They would just not have it. There was no way the generations of families that Joseph Villardi served ice cream to for 66 years would standby and let the beloved Good Humor Man be forgotten.
And the loyal customers of the 82-year-old Pelham resident—who passed away on June 11 and was known to most as “Good Humor Joe”—have succeeded with their letter writing and phone call campaign, which was largely organized on the “We Love Joe the Good Humor Man” Facebook page. The City of White Plains, the Town of Greenburgh and Good Humor have all agreed to celebrate Villardi’s life in some way.
“This is all because of the kindness of the community,” said Villardi’s niece Kim Krycerick Herman. “It was all his patrons, all the families and generations he served. They are the ones that did this for him. Basically, from the Facebook page all his customers rallied together and hounded [the municipalities and Good Humor] them until something was done. They weren’t taking no for an answer.”
The White Plains Common Council chambers erupted into a roar of applause during Monday night’s council meeting when Mayor Tom Roach announced that Good Humor will be handing out free ice cream from a vintage ice cream truck in , which was a stop on Villardi’s route, on Wednesday Aug. 8 from 5:30 p.m. to 8:30 p.m., while supplies last, to honor Villardi—who is believed to be the longest serving Good Humor Man in the country.
“Joe Villardi embodied the spirit of the Good Humor brand in his unwavering commitment to bring smiles to families in the towns he served,” said Senior Brand Building Manager for Good Humor Mike Hurley. “ We are honored to bring the community together to celebrate ‘Good Humor Joe’ and his more than half a century of service to the Good Humor brand in a way that we think he would have liked, by sharing memories and enjoying some Good Humor ice cream.”
Roach said he has received emails from people all around the country since Villardi’s passing. The City of White Plains declared Monday, Aug. 6, 2012 as “Good Humor Joe Day,” and presented Villardi’s 89-year-old brother with a framed proclamation at the meeting.
“It’s an honor to receive this,” said an emotional Anthony “Tony” Villardi, at the meeting. “He really loved the City of White Plains.”
Greenburgh Supervisor Paul Feiner said the Town will hold a ceremony that would place a plaque at Town Hall honoring Villardi, however the Town does not have the funds budgeted to pay for the plaque. Herman, who said she was dissapointed by this, is currently working on putting together a fundraising campaign to raise about $1,000 for the plaque.
"I was a big fan of Joe," said Feiner. "He inspired many people. Always made people smile. Was great to kids and their parents. Was a role model—a good humor man who always put people in good humor!"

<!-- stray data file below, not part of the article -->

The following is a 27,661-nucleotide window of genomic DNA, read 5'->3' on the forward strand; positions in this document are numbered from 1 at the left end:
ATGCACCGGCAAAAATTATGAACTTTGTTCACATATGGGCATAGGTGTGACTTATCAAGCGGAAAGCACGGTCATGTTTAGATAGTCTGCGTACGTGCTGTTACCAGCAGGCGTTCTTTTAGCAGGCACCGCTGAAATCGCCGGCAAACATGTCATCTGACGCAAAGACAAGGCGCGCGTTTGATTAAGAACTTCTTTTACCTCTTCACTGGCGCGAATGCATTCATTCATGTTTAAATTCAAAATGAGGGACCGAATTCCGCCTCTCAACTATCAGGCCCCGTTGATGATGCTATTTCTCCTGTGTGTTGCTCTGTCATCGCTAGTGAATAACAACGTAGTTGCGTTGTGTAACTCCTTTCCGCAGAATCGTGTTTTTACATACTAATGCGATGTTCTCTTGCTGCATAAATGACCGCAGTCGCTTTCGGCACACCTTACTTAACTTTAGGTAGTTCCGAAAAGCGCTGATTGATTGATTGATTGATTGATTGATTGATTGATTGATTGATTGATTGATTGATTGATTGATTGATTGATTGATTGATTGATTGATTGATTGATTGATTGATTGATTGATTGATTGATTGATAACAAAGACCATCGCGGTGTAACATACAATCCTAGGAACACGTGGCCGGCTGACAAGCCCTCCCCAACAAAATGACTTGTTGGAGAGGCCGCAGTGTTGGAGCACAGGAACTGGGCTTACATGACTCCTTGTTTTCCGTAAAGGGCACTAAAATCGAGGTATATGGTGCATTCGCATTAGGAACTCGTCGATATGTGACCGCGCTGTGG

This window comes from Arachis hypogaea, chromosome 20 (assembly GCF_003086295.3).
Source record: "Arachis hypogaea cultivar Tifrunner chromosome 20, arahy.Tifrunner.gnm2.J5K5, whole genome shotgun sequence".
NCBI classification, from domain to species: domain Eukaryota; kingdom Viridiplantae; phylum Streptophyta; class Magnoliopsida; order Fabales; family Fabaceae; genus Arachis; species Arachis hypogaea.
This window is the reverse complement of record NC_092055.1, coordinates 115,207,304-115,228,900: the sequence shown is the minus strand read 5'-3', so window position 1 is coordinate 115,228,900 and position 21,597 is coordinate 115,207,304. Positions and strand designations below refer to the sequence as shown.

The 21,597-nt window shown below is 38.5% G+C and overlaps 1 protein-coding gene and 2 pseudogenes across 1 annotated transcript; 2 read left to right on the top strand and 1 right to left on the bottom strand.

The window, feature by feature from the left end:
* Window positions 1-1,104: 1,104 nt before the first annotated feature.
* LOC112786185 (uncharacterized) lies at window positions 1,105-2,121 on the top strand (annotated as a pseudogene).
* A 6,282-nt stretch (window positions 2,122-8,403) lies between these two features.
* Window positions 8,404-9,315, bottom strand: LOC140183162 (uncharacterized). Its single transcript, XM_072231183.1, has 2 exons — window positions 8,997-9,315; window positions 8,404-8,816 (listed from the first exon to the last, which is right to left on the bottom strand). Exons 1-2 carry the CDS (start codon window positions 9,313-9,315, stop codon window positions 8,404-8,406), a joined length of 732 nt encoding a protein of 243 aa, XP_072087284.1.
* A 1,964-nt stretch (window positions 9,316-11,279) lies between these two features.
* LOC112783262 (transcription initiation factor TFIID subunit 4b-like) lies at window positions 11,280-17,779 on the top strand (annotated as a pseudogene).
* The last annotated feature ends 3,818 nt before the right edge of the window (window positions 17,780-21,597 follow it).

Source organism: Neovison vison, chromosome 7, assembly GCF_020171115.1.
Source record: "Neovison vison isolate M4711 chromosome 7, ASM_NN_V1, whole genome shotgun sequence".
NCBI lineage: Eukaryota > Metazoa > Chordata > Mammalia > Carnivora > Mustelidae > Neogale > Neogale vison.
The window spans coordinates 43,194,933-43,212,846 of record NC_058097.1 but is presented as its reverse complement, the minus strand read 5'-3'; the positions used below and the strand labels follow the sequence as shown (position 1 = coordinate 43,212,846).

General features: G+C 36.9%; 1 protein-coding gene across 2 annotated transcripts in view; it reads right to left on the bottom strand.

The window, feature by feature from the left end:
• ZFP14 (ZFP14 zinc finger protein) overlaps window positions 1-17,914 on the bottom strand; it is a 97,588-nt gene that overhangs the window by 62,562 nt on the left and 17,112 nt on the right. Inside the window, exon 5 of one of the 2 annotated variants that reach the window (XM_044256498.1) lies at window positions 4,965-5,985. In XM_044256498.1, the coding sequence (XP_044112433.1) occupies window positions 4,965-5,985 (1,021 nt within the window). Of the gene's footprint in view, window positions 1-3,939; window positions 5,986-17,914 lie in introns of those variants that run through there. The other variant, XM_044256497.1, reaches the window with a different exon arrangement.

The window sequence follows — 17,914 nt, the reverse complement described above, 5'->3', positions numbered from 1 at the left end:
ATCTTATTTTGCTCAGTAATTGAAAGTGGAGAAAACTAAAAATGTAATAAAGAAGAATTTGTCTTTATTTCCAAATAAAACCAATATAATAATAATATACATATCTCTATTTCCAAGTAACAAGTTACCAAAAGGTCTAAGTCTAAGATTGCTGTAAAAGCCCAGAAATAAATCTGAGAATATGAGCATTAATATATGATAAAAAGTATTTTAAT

Herman said that Anthony Villardi was truly touched to know how much his brother meant to the community, and that Villardi himself got to see just how much everyone cared for him after rumors lead his customers to erroneously believe that he passed away in March.
Though it was a terrible mistake, Herman said the false alarm gave Villardi a renewed drive to make it one more summer—as his truck and health were failing, and he was giving serious consideration to retirement.
Herman, whose father Edward Krycerick Sr. served in the Korean War with Villardi, said she has been overwhelmed with the love and support Villardi’s Facebook fans have shown Villardi's family’—with people sharing kind words, photos, poems and even delivering home cooked meals to Anthony Villardi.
“It is truly amazing,” said Herman. “In this world where everyone is thinking, ‘oh my gosh’—there is still love out there and people are still paying it forward. It makes you stand back and realize how wonderful the world can be.”
Herman and her husband, Thomas Herman, of Patterson are fixing up Villardi’s truck and hoping to have family members resume his route by the end of the summer. The truck will be a mobile memorial for Villardi—who always taught children respect and responsibility—with pictures and a guest book, which will be at Kittrell Park Wednesday for people to sign.
The truck will still don the “G.H. Joe” initials on the side, but may have “and Family” tacked onto it.
“We’re going to do it the best we can,” said Herman. “It’s a haul for us to come all the way down here to sell ice cream, but we’re willing to give it a shot because we knew how much he gave to the community and made everyone’s summer a little brighter.”
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